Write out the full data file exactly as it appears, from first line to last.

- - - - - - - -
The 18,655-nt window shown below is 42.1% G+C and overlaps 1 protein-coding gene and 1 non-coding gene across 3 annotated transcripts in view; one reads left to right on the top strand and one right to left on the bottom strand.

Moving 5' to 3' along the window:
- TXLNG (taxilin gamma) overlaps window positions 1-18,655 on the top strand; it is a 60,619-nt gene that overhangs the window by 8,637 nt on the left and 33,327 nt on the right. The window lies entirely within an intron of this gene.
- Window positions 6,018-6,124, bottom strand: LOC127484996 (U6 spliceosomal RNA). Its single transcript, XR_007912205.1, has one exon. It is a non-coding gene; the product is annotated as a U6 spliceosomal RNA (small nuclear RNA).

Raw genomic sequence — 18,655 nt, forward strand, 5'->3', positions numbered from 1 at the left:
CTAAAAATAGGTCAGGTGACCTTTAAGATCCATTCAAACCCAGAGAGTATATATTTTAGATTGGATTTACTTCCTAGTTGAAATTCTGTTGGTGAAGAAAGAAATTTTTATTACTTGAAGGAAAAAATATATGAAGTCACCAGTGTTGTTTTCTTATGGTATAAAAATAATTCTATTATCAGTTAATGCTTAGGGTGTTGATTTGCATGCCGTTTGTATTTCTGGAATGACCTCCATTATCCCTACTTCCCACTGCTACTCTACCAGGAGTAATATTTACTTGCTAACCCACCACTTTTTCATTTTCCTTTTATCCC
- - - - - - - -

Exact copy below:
The 18,655-nt window shown below is 42.1% G+C and overlaps 1 protein-coding gene and 1 non-coding gene across 3 annotated transcripts in view; one reads left to right on the top strand and one right to left on the bottom strand.

Moving 5' to 3' along the window:
- TXLNG (taxilin gamma) overlaps window positions 1-18,655 on the top strand; it is a 60,619-nt gene that overhangs the window by 8,637 nt on the left and 33,327 nt on the right. The window lies entirely within an intron of this gene.
- Window positions 6,018-6,124, bottom strand: LOC127484996 (U6 spliceosomal RNA). Its single transcript, XR_007912205.1, has one exon. It is a non-coding gene; the product is annotated as a U6 spliceosomal RNA (small nuclear RNA).

Raw genomic sequence — 18,655 nt, forward strand, 5'->3', positions numbered from 1 at the left:
CTAAAAATAGGTCAGGTGACCTTTAAGATCCATTCAAACCCAGAGAGTATATATTTTAGATTGGATTTACTTCCTAGTTGAAATTCTGTTGGTGAAGAAAGAAATTTTTATTACTTGAAGGAAAAAATATATGAAGTCACCAGTGTTGTTTTCTTATGGTATAAAAATAATTCTATTATCAGTTAATGCTTAGGGTGTTGATTTGCATGCCGTTTGTATTTCTGGAATGACCTCCATTATCCCTACTTCCCACTGCTACTCTACCAGGAGTAATATTTACTTGCTAACCCACCACTTTTTCATTTTCCTTTTATCCC